February 5, 2018
February 12, 2018
1st Reproducible Quality-Efficient Systems Tournament (ReQuEST)
in conjunction with ASPLOS 2018
Williamsburg, VA, USA
March 24, 2018
Co-designing emerging workloads across the hardware/software stack to optimize for speed, accuracy, costs and other metrics is extremely complex and time consuming. The lack of a rigorous methodology and common tools for open, reproducible and multi-objective optimization makes it challenging or even impossible to evaluate and compare different published works across numerous heterogeneous hardware platforms, software frameworks, compilers, libraries, algorithms, data sets, and environments.
The 1st ReQuEST workshop aims to bring together multidisciplinary researchers in systems, compilers, architecture and machine learning to optimize the quality vs. efficiency Pareto optimality of deep learning systems on complete hardware/software platforms in a standardized, reproducible and comparable fashion. The target application for the first incarnation of ReQuEST will be the ImageNet Large Scale Visual Recognition Challenge (ILSVRC) and will focus solely on optimizing inference on real systems. Restricting the competition to a single application domain will allow us to test an open-source tournament infrastructure, validate it across multiple platforms and environments, and prepare a dedicated live scoreboard with the “winning” solutions. For future incarnations of ReQuEST, we will provide broader application coverage.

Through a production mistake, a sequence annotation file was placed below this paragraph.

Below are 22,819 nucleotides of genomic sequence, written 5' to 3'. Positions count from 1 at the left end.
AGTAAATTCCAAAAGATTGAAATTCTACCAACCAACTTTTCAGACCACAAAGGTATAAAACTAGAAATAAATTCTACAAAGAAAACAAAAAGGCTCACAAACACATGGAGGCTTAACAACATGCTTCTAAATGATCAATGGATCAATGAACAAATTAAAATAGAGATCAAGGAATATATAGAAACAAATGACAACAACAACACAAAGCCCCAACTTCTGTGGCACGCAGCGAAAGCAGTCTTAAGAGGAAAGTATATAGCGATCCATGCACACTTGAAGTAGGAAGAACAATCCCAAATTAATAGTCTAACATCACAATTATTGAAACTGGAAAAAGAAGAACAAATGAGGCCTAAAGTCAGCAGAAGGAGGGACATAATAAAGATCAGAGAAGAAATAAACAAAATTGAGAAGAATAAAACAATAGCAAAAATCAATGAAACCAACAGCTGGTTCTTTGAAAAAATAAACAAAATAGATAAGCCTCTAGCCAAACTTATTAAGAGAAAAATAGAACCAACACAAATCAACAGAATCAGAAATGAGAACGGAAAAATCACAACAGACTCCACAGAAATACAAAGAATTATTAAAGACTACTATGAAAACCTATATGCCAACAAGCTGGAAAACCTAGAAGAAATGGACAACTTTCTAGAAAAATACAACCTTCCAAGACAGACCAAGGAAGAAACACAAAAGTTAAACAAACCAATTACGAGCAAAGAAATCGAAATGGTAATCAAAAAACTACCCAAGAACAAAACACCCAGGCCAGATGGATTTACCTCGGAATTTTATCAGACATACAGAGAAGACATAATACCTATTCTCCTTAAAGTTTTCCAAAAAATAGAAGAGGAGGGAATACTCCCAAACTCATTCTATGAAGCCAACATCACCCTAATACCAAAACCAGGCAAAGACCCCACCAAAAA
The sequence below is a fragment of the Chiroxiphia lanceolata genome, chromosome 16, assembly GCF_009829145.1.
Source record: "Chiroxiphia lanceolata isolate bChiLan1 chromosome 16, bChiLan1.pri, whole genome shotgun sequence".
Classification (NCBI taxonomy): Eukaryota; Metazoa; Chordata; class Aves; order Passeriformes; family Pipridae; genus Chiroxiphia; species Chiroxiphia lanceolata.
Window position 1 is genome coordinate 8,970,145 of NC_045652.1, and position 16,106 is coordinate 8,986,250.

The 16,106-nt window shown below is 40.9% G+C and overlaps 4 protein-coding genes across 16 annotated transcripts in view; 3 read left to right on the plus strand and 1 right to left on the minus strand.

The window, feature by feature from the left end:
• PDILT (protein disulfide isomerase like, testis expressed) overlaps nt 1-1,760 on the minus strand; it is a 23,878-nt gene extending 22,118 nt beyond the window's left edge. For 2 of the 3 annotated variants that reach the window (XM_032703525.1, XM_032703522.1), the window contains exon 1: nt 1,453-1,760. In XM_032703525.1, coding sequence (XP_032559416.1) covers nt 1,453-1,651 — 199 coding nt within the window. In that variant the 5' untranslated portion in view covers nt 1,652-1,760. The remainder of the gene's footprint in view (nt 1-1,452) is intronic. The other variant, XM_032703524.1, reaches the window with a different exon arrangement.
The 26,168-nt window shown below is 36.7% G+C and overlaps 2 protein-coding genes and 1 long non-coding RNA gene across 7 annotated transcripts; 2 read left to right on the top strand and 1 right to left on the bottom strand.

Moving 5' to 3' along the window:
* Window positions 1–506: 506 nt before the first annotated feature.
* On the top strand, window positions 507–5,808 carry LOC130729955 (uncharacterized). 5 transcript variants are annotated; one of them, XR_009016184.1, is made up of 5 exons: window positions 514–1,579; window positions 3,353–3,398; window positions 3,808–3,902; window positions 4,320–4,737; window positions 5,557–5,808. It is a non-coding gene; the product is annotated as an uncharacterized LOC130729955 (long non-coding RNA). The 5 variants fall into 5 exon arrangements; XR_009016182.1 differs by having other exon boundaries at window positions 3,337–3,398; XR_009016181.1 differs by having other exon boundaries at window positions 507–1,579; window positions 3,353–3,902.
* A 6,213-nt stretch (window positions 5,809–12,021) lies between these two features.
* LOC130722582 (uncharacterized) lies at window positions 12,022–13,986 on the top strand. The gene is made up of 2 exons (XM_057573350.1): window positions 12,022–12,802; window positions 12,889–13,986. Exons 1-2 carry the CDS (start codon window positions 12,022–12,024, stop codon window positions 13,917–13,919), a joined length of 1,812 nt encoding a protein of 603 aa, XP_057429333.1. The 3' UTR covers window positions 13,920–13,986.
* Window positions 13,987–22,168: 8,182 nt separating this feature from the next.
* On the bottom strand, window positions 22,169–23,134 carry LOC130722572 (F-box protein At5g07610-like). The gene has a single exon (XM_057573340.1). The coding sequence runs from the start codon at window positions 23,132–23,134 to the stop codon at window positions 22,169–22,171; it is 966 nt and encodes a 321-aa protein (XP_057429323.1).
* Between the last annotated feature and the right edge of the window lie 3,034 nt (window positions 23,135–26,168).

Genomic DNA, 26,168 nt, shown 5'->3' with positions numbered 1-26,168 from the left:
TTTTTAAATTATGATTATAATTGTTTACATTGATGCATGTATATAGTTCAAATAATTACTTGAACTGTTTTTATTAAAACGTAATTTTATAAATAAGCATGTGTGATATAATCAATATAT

Unlike the classical ILSVRC where submissions are ranked based on accuracy, ReQuEST submissions will be evaluated across multiple metrics and trade-offs (exposed by authors): accuracy, speed, throughput, energy, cost of usage, etc. Furthermore, in contrast with other deep learning benchmarking challenges ReQuEST participants will be asked to submit a complete workflow artifact (see submission procedures) which encompasses toolchains, frameworks, algorithm, libraries, and target hardware platform; any of which can be fine-tuned, or customized at will by the participant to implement their optimization technique.
We strongly encourage artifact submissions for already published techniques since one of the ReQuEST goals is to prepare an open set of reference and optimized implementations of popular deep learning algorithms as portable and customizable workflows which can be easily reused, improved and build upon!
A ReQuEST artifact evaluation committee (AEC) will be tasked to independently reproduce and evaluate workflow submissions on compliant hardware platforms to reproduce results and aggregate them in a multi-objective public leaderboard. Due to the multi-faceted nature of the competition, submissions won’t be ranked according to a single metric, but instead the AEC will assess their Pareto optimality across two or more metrics exposed by authors. There won’t be a single ranking of submissions since this competition is multi-objective: it accounts for classification accuracy, inference latency, energy, ownership/usage cost and so on. As such, there won’t be a single winner, but better and worse designs based on their relative Pareto optimality (up to 3 design points allowed per submission).
The workshop co-located with ASPLOS 2018 will be the opportunity for the participants to share their research and implementation insights with the research community. A common academic and industrial panel will be held at the end of the workshop to discuss how to improve common SW/HW co-design methodology for deep learning and other real-world applications.
See event web site for further details about deadlines, submission procedures and artifact evaluation.